25.Hooves grow more slowly in win­ter than at any other time of the year. Why this hap­pens isn’t clearly un­der­stood, but it’s likely re­lated to re­duced ac­tiv­ity and cir­cu­la­tion. De­fects and cracks may take longer to grow out. This makes it even more im­por­tant to set and keep a reg­u­lar sched­ule of far­rier vis­its dur­ing the win­ter.

26.Frozen ground can be as un­for­giv­ing as con­crete and lead to hoof bruises. A horse with a bruise may be slightly “ouchy” or out­right lame and you may not know the cause un­til his sole is pared down to re­veal a tell­tale dark spot. Hoof pads can help ex­ist­ing bruises heal faster and pre­vent new ones from form­ing.

27.When wet snow packs into shod hooves, it melts slightly when it touches the sole, then re­freezes against the cold metal of the shoe. Over time, this process can lead to the de­vel­op­ment of “ice balls” in the cen­ter of each hoof that leave the horse tee­ter­ing pre­car­i­ously with ev­ery step. Pop­u­lar home reme­dies to this prob­lem in­clude coat­ing the hoof with cook­ing spray or petroleum jelly, but a much more ef­fec­tive so­lu­tion is to ap­ply spe­cial­ized anti-snow pads that pop ac­cu­mu­lated snow from the hoof with each step.

28.Body clip­ping makes groom­ing and cool­ing out much eas­ier in the win­ter months, but with that con­ve­nience comes an ex­tra bur­den of care. Clipped horses re­quire blan­ket­ing to re­place the nat­u­ral pro­tec­tion against the cold you’ve re­moved. That’s why it makes sense to re­move only as much hair as needed. For horses who are rid­den to a sweat only once or twice a week, a trace clip that re­moves hair from the chest and un­der­side of the neck might make sense. A horse with a trace clip can still be turned out with­out a blan­ket.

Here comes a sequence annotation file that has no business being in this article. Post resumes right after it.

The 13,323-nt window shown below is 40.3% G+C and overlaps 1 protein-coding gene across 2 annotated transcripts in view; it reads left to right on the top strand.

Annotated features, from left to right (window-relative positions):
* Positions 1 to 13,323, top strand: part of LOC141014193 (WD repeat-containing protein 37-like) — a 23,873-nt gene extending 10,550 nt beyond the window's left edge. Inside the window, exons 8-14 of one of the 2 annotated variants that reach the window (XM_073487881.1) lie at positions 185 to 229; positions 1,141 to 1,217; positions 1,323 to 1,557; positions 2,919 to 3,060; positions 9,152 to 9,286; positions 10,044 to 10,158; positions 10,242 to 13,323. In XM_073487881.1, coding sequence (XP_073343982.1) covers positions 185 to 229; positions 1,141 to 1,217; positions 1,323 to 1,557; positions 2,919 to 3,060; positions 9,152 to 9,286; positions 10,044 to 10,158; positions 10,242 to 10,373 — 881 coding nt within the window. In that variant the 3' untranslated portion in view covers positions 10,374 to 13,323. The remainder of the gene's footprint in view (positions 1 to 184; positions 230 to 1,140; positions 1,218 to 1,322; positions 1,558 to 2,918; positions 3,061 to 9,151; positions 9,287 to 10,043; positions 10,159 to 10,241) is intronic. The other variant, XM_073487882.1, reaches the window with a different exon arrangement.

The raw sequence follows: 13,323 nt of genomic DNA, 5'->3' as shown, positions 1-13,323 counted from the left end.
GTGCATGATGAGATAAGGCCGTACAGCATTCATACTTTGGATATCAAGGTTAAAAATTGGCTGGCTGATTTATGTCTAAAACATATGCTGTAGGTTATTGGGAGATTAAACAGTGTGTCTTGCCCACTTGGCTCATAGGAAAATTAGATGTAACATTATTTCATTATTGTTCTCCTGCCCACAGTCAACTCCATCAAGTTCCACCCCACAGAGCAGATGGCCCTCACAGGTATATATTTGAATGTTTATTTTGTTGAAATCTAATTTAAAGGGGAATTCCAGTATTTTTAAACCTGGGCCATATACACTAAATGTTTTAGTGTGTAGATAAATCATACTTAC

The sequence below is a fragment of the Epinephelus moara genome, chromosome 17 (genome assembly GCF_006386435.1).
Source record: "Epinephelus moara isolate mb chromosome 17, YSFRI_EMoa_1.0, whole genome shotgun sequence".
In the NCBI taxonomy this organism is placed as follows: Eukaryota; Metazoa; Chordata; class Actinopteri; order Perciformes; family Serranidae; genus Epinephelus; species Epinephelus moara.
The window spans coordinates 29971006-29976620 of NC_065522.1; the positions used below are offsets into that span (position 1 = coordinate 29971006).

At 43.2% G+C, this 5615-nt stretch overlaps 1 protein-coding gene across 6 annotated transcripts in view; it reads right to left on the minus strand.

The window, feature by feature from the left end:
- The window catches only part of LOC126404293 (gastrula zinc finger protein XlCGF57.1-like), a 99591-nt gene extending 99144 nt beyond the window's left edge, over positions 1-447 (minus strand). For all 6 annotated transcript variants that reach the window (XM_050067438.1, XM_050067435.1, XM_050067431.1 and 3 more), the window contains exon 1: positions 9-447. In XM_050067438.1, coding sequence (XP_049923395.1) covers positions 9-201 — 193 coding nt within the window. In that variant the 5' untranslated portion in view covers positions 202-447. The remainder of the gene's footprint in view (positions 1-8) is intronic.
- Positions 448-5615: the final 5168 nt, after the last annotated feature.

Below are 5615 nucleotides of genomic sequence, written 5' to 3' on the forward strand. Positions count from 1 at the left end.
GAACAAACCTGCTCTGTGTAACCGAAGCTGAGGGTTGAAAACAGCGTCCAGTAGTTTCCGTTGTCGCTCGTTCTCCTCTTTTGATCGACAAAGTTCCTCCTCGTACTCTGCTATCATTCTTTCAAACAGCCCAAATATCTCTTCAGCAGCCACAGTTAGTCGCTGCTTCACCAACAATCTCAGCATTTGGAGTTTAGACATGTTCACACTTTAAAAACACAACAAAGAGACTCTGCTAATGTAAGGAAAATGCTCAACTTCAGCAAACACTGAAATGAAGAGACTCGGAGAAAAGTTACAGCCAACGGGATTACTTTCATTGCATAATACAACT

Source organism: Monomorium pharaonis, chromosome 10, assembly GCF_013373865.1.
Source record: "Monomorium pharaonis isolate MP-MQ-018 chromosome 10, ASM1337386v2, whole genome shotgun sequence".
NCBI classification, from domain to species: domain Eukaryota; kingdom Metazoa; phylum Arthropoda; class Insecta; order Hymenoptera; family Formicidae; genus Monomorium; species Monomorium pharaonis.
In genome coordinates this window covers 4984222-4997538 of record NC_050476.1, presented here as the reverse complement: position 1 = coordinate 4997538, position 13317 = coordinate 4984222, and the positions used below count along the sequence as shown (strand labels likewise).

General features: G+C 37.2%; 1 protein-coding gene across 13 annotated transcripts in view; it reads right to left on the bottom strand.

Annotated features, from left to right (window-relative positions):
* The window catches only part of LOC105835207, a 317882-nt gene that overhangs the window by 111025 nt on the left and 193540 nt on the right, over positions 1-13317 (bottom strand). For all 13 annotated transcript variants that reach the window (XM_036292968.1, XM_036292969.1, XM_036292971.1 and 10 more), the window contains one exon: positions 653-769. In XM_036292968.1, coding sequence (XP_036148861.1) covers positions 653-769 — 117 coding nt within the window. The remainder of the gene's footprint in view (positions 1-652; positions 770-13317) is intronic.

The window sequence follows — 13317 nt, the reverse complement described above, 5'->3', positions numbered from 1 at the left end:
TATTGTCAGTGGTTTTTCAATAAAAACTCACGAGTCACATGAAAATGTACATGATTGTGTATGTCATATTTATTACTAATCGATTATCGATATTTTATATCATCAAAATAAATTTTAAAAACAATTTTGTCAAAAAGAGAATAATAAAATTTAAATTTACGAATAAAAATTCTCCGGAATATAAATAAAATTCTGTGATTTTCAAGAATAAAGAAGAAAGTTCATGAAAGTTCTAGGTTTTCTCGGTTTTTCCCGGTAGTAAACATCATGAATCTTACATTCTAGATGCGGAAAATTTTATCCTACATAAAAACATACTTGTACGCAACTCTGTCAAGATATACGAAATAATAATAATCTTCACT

29.Bathing may be out of the ques­tion in win­ter months, but that doesn’t mean you can’t tackle tough stains on your horse. Try hot tow­el­ing for a deep clean: First, fill a bucket with wa­ter heated to the point you can just stand to dip your hand in it. Sub­merge a clean towel in the wa­ter, then wring it thor­oughly. Rub the hot, damp towel on the tar­get area of the horse, switch­ing to a clean por­tion of towel as needed. This will re­move dirt with­out soak­ing the horse. Re-dunk and wring the towel as it cools down. Work­ing in sec­tions, you can clean an en­tire horse this way. Just cover the horse with a cooler as you work.

30.To clean a grungy tail in win­ter, sat­u­rate the hairs with sil­i­cone spray and sep­a­rate them by hand. Re­mem­ber, you can use wa­ter to bathe the bot­tom of the tail, be­low the bone, even in cold weather.

Newspapers in English

Newspapers from USA

© PressReader. All rights reserved.